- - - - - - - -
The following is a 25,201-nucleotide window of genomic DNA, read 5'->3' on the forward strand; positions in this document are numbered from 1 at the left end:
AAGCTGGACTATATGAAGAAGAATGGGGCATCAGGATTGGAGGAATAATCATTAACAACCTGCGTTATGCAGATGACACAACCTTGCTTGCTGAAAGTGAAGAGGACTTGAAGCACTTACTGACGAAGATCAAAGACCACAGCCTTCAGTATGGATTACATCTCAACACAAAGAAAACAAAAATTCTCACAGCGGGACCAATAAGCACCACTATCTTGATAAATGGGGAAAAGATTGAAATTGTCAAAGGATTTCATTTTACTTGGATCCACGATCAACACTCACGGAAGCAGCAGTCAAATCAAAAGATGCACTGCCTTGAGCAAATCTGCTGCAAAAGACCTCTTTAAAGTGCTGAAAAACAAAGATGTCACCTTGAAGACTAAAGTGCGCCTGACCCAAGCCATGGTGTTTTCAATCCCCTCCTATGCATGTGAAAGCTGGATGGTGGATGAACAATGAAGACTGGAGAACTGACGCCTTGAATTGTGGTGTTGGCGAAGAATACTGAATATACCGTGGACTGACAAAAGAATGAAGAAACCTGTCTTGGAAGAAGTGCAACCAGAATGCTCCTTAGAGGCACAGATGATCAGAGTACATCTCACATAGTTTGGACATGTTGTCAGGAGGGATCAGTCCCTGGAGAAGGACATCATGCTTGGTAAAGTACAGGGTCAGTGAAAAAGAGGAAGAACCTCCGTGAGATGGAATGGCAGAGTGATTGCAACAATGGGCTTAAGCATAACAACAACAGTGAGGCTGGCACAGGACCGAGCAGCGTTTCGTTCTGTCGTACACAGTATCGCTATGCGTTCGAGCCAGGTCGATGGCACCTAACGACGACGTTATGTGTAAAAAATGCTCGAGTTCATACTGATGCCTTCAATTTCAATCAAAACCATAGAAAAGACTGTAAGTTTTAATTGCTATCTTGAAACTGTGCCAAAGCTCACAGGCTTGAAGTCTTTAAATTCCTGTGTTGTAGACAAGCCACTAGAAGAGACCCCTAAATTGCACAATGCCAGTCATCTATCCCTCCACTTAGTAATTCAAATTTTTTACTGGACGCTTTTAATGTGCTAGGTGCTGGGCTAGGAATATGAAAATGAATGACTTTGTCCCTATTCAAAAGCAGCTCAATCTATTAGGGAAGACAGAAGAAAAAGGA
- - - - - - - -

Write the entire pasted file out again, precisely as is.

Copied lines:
The following is a 25,201-nucleotide window of genomic DNA, read 5'->3' on the forward strand; positions in this document are numbered from 1 at the left end:
AAGCTGGACTATATGAAGAAGAATGGGGCATCAGGATTGGAGGAATAATCATTAACAACCTGCGTTATGCAGATGACACAACCTTGCTTGCTGAAAGTGAAGAGGACTTGAAGCACTTACTGACGAAGATCAAAGACCACAGCCTTCAGTATGGATTACATCTCAACACAAAGAAAACAAAAATTCTCACAGCGGGACCAATAAGCACCACTATCTTGATAAATGGGGAAAAGATTGAAATTGTCAAAGGATTTCATTTTACTTGGATCCACGATCAACACTCACGGAAGCAGCAGTCAAATCAAAAGATGCACTGCCTTGAGCAAATCTGCTGCAAAAGACCTCTTTAAAGTGCTGAAAAACAAAGATGTCACCTTGAAGACTAAAGTGCGCCTGACCCAAGCCATGGTGTTTTCAATCCCCTCCTATGCATGTGAAAGCTGGATGGTGGATGAACAATGAAGACTGGAGAACTGACGCCTTGAATTGTGGTGTTGGCGAAGAATACTGAATATACCGTGGACTGACAAAAGAATGAAGAAACCTGTCTTGGAAGAAGTGCAACCAGAATGCTCCTTAGAGGCACAGATGATCAGAGTACATCTCACATAGTTTGGACATGTTGTCAGGAGGGATCAGTCCCTGGAGAAGGACATCATGCTTGGTAAAGTACAGGGTCAGTGAAAAAGAGGAAGAACCTCCGTGAGATGGAATGGCAGAGTGATTGCAACAATGGGCTTAAGCATAACAACAACAGTGAGGCTGGCACAGGACCGAGCAGCGTTTCGTTCTGTCGTACACAGTATCGCTATGCGTTCGAGCCAGGTCGATGGCACCTAACGACGACGTTATGTGTAAAAAATGCTCGAGTTCATACTGATGCCTTCAATTTCAATCAAAACCATAGAAAAGACTGTAAGTTTTAATTGCTATCTTGAAACTGTGCCAAAGCTCACAGGCTTGAAGTCTTTAAATTCCTGTGTTGTAGACAAGCCACTAGAAGAGACCCCTAAATTGCACAATGCCAGTCATCTATCCCTCCACTTAGTAATTCAAATTTTTTACTGGACGCTTTTAATGTGCTAGGTGCTGGGCTAGGAATATGAAAATGAATGACTTTGTCCCTATTCAAAAGCAGCTCAATCTATTAGGGAAGACAGAAGAAAAAGGA